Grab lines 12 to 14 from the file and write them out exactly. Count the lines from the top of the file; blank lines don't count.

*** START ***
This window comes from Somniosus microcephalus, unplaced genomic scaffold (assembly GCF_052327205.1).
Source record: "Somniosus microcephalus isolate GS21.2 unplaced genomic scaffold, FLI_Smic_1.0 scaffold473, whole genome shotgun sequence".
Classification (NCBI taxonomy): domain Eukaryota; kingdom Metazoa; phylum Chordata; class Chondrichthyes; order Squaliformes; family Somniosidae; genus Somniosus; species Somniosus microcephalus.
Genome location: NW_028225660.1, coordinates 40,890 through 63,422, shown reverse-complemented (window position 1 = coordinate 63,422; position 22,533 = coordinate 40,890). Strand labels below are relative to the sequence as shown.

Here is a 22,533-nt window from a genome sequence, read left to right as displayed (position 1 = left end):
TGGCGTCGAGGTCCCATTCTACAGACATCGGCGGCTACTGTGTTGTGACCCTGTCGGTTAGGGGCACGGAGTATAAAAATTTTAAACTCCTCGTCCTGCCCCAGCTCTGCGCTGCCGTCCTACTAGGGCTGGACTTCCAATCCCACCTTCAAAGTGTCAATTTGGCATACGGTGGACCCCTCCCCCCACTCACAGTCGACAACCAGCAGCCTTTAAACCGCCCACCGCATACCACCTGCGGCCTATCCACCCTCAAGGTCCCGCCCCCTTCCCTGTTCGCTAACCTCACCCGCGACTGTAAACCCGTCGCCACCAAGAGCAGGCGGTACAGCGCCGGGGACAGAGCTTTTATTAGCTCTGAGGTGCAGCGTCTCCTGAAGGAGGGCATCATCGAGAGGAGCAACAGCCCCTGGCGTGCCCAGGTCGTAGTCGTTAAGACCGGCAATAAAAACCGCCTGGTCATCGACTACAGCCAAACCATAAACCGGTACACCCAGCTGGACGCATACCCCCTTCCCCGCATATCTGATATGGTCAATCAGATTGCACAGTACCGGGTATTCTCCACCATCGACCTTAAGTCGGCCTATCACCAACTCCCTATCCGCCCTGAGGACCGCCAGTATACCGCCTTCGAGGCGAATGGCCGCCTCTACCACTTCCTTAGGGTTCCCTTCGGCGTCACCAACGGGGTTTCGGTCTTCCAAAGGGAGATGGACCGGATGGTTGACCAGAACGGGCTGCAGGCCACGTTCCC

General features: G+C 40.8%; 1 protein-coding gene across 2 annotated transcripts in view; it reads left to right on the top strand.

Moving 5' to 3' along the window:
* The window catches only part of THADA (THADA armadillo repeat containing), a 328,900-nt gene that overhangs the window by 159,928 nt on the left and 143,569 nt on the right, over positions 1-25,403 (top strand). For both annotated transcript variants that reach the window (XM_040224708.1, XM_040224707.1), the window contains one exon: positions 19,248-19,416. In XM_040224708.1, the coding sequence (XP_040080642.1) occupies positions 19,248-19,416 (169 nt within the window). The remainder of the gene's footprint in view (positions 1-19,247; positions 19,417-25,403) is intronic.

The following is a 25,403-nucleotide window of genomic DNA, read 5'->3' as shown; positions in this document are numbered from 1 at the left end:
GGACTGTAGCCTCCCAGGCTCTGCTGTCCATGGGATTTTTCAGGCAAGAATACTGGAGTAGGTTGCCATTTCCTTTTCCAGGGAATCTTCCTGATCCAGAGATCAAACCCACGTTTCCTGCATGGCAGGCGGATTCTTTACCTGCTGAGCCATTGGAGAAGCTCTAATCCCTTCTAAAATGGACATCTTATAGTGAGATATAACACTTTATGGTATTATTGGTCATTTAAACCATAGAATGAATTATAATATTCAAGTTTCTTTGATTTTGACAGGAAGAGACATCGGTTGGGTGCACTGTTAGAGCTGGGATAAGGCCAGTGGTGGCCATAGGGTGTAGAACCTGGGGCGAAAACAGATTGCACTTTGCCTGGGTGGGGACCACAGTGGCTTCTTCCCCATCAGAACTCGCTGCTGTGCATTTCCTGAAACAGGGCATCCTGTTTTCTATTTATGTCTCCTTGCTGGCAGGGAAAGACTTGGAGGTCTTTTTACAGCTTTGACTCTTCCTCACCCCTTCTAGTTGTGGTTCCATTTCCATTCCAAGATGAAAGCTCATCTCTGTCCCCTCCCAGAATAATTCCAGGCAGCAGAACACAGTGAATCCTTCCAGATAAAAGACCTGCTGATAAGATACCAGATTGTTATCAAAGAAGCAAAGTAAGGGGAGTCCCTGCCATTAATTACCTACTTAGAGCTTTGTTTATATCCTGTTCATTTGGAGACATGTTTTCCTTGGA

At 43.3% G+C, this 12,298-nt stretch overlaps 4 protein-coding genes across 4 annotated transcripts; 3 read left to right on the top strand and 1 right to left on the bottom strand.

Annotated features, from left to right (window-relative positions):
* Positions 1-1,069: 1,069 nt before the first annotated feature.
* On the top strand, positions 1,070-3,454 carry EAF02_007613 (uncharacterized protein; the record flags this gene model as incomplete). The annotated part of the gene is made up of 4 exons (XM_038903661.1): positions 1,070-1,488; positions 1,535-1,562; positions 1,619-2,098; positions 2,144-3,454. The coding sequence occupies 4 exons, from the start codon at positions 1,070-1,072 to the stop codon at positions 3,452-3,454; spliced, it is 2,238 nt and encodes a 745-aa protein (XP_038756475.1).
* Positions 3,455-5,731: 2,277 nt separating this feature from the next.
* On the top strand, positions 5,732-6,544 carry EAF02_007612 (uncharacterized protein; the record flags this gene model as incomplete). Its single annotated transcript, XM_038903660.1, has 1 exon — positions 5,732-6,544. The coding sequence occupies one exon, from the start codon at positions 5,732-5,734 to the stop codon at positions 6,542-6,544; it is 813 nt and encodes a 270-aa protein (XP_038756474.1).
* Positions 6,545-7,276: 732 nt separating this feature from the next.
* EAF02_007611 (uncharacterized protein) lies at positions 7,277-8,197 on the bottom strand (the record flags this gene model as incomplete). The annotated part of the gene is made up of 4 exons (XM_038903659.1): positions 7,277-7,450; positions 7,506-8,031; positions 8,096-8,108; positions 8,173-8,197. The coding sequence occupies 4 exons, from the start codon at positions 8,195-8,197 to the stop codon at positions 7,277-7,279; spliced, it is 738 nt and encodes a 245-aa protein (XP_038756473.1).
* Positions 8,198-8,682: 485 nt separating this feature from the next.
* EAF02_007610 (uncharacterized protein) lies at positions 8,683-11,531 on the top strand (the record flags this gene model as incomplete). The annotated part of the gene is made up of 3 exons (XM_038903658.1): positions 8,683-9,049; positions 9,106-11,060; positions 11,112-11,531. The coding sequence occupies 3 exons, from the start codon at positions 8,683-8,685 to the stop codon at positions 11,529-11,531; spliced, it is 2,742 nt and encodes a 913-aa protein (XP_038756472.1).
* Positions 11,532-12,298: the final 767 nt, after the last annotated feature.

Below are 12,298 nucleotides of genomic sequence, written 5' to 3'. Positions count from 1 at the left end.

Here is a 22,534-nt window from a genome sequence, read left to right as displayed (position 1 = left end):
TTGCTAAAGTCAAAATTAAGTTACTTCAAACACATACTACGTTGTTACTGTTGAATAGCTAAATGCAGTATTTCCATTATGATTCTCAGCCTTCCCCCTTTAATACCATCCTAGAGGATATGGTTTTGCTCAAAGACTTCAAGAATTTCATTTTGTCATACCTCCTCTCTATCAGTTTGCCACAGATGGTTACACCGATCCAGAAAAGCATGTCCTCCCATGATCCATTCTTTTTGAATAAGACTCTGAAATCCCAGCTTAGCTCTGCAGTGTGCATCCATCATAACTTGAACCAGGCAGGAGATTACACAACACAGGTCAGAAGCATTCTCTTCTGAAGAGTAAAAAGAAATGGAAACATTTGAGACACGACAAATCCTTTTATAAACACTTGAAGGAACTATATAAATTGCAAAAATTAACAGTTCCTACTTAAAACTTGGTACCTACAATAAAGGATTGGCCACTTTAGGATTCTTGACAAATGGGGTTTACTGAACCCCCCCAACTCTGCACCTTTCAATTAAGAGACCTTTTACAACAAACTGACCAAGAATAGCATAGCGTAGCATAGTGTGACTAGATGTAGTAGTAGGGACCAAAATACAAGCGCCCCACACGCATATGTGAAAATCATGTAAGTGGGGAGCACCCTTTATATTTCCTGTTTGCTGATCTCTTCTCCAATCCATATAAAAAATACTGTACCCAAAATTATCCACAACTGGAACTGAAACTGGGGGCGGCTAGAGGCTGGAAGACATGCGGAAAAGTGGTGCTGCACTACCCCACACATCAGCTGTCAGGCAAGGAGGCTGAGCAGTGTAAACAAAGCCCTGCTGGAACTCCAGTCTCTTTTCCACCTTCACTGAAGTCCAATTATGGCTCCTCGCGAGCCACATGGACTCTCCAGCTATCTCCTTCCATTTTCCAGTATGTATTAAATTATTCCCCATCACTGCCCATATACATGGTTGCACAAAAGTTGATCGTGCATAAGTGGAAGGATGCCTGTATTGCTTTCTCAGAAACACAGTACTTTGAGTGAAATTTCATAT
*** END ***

At 43.3% G+C, this 12,298-nt stretch overlaps 4 protein-coding genes across 4 annotated transcripts; 3 read left to right on the top strand and 1 right to left on the bottom strand.

Annotated features, from left to right (window-relative positions):
* Positions 1-1,069: 1,069 nt before the first annotated feature.